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A personal letter sent by Ernest Hemingway to screen siren Marlene Dietrich in 1955 has surfaced in a trove of memorabilia set to go to online auction later this month.
The surreal, at times explicit missive is signed “Papa” and is thick with the Nobel prize-winning author’s characteristic machismo.
Dietrich and Hemingway first met aboard a cruise liner from Paris to New York in 1934 and became lifelong friends. They never became lovers, but their lengthy correspondence is full of mutual longing and affection.
The letter set for auction begins with Hemingway responding to Dietrich’s complaints about the staging of a Las Vegas show she is starring in — but it soon takes an abrupt turn toward the weird.
“If I were staging, it would probably have something novel, like having you shot onto the stage, drunk, from a self propelled minnenwerfer,” he writes. “As you landed on the stage, drunk and naked I would advance from the rear, or your rear, wearing evening clothes and I would hurriedly strip off my evening clothes to cover you, revealing the physique of Burt Lancaster…”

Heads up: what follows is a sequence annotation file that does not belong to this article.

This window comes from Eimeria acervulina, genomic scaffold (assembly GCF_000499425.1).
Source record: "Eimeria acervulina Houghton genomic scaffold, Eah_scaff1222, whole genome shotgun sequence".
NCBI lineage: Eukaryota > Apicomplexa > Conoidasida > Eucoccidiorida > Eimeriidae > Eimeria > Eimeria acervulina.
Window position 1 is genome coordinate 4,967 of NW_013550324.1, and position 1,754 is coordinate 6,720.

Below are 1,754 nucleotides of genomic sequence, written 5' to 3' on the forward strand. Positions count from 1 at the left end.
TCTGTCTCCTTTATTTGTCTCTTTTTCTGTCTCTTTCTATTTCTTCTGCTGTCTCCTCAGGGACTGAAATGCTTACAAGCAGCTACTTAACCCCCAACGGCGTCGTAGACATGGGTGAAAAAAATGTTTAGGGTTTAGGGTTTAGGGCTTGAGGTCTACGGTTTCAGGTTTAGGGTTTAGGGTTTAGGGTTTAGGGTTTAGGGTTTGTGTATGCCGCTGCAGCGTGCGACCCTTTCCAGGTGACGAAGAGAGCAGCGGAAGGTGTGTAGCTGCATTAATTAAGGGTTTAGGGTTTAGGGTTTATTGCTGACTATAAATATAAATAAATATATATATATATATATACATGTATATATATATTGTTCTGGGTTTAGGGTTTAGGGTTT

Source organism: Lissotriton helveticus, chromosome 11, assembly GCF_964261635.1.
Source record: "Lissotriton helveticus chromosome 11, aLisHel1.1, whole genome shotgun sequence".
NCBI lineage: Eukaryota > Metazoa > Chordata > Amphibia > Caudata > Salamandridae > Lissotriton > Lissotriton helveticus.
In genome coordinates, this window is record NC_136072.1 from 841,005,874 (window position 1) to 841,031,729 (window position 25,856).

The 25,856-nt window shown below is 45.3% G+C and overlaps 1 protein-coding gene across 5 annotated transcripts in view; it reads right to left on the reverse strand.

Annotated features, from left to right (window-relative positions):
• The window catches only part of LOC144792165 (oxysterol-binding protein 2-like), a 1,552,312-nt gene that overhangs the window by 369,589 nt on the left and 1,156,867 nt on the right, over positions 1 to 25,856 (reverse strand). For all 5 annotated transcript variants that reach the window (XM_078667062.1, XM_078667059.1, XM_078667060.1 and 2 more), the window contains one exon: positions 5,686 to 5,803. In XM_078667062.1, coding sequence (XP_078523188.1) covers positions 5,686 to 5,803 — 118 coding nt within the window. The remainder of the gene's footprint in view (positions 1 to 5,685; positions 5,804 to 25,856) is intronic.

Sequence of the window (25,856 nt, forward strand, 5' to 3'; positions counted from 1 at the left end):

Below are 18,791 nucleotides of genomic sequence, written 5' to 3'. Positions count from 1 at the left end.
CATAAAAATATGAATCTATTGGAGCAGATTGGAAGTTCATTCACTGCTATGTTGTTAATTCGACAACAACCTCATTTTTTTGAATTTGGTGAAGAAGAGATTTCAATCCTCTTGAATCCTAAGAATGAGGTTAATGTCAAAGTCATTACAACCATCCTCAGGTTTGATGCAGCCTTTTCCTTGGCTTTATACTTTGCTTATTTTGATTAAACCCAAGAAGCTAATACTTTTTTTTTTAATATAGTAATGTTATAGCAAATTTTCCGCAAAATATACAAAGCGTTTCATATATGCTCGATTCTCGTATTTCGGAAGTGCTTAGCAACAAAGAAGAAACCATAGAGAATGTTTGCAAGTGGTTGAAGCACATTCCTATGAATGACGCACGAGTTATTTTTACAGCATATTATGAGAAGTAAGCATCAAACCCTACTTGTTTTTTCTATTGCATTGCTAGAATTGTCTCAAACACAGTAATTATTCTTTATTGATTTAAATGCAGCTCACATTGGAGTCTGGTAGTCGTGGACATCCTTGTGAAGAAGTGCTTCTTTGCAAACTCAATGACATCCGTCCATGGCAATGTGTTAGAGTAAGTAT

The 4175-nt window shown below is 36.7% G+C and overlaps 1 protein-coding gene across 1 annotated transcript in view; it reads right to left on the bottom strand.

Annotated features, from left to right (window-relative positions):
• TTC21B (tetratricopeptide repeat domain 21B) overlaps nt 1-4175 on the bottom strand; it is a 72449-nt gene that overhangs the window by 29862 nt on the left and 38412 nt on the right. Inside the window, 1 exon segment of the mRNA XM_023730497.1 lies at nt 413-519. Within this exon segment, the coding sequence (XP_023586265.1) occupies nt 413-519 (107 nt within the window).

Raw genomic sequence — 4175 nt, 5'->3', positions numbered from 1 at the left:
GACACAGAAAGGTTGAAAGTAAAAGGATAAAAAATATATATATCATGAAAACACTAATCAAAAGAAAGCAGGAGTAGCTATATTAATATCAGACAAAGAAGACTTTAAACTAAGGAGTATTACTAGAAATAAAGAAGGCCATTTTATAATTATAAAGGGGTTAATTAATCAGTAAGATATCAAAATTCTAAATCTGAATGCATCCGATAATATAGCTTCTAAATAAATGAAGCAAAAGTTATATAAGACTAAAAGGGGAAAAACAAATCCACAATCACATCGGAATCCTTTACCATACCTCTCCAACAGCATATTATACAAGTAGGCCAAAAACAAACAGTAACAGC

He later mentions how the production would “employ reversed vacuum cleaners which would blow my evening clothes off you.”
“This is the scene which is really Spine tingling and I have just the spine for it,” he adds. “I play it with a Giant Rubber Whale called Captain Ahab… You are foaming at the mouth of course to show that we are really acting and we bottle the foam and sell it to any surviving customers.”
The letter was written during the filming of John Sturges‘ adaptation of Hemingway’s The Old Man and the Sea. He writes to Dietrich complaining about how he himself has been tasked with catching a big enough fish for the film’s fishing scenes. “I only wrote the book but must do the work as well and have no stand-in. Up at 4:50 a.m., knock off at 7:30 p.m.,” he writes.
The letter comes from a 250-piece collection of Dietrich’s belongings that were left to her three grandchildren. The trove includes one of Dietrich’s iconic black tuxedos, sunglasses, a typewriter, cigarette lighters, photographs, clocks and letters. The auction will be held from March 19 to April 6 on Auctionmystuff.com. Some of the items are currently being exhibited at the Hollywood Museum in Los Angeles prior to the sale.
Not anticipating its eventual sale by auction, of course, the Hemingway letter nonetheless concludes on an ironically moody and fatalistic note about the nature of celebrity: “I think you could say you and I have earned whatever dough the people let us keep. So what. So merde. I love you as always — Papa.”
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